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Bobcat Spotted On The Go Just Before Dawn In Wilton

A bobcat in Wilton A bobcat in Wilton
A bobcat in Wilton Photo Credit: Department of Energy and Environmental Protection
A bobcat in Brookfield A bobcat in Brookfield
A bobcat in Brookfield Photo Credit: Department of Energy and Environmental Protection

WILTON, Conn. — A game camera captured an image of a bobcat as it strolled in the early hours of Sept. 2 in Wilton. 

The photo, above, taken by Rick Conkin, is posted on the Facebook page of the Connecticut Fish and Wildlife Division of the state Department of Energy and Environmental Protection. 

Bobcats are most active just after dusk and just before dawn, and the timestamp on the image above is 4:34 a.m. 

"Thank you to Rick Conklin for sharing this photo with us," the state said in a Facebook post.

An image of a second bobcat was also posted, this one was taken in Brookfield. "Wow! Awesome photo of a bobcat in Brookfield. Thanks for sharing, Rocco," the Fish and Wildlife Division said in its post. (See second photo above.)

The bobcat is the only wild cat found in Connecticut and the most common wild cat in North America, according to DEEP. 

Known for its short, “bobbed” tail that is about six inches in length, the bobcat is a stout-bodied, medium-size feline with prominent cheek ruffs, and tufts of black hair on its pointed ears.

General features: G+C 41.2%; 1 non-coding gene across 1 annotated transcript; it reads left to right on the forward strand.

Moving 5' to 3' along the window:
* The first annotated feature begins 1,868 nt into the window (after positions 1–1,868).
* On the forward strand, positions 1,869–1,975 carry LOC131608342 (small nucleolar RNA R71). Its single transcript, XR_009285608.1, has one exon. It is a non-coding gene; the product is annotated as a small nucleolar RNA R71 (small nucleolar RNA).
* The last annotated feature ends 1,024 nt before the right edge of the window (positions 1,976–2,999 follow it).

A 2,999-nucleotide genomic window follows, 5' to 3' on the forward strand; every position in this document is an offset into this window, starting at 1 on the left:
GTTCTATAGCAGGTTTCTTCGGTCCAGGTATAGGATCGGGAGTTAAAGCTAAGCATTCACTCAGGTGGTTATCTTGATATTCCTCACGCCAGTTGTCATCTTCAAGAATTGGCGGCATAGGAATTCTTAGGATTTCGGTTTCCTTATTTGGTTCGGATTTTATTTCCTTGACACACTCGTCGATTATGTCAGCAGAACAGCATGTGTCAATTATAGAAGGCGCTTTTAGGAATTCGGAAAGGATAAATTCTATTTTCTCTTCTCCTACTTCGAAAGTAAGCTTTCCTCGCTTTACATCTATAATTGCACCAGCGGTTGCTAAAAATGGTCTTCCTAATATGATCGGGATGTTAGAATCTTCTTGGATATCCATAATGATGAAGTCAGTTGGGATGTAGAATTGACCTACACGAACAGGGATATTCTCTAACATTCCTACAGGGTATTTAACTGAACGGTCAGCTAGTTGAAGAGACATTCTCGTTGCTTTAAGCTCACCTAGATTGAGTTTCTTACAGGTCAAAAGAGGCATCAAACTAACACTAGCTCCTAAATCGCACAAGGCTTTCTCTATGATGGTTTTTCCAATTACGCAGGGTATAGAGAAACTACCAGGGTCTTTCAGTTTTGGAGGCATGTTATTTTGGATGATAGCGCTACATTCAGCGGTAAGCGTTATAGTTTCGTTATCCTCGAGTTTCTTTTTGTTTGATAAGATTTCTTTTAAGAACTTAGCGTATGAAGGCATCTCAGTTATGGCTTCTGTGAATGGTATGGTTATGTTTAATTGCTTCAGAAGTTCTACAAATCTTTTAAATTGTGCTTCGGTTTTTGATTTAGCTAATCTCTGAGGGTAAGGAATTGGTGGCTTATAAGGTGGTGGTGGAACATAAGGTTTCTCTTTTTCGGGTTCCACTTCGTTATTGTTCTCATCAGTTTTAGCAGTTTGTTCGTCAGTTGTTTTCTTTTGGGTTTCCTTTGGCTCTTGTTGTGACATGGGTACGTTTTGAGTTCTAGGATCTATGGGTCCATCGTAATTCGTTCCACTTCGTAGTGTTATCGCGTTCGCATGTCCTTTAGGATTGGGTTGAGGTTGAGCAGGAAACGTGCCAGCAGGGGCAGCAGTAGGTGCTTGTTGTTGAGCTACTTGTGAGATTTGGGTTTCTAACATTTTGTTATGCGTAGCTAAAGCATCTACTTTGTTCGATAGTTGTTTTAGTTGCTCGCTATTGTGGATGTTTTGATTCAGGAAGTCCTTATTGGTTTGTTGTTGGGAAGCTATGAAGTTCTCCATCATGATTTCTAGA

Adult males typically weigh 18 to 35 pounds and measure about 3 feet in length. Adult females typically weigh 15 to 30 pounds and measure from 28 to 32 inches in length.

Bobcats are about two to three times the size of their distant relative — the domestic house cat.

Historically, bobcats were not protected in Connecticut and were viewed as a threat to agriculture and game species. But in 1972, the bobcat was reclassified as a protected furbearer in Connecticut with no hunting or trapping seasons.

Bobcat numbers appear be increasing in Connecticut, according to the state, with sighting and vehicle-kill reports in all eight counties. However, the heaviest concentrations occur in the northwestern corner of the state.

Secretive, solitary, and seldom observed, bobcats tend to hunt and travel in areas of thick cover, relying on their keen eyesight and hearing for locating prey. 

Bobcats rarely cause conflicts with human activities and attacks on people are extremely rare. 

Bobcat sightings can be reported to the Wildlife Division at or by calling 860-424-3011. 

For more information on the bobcat, check out the DEEP website.

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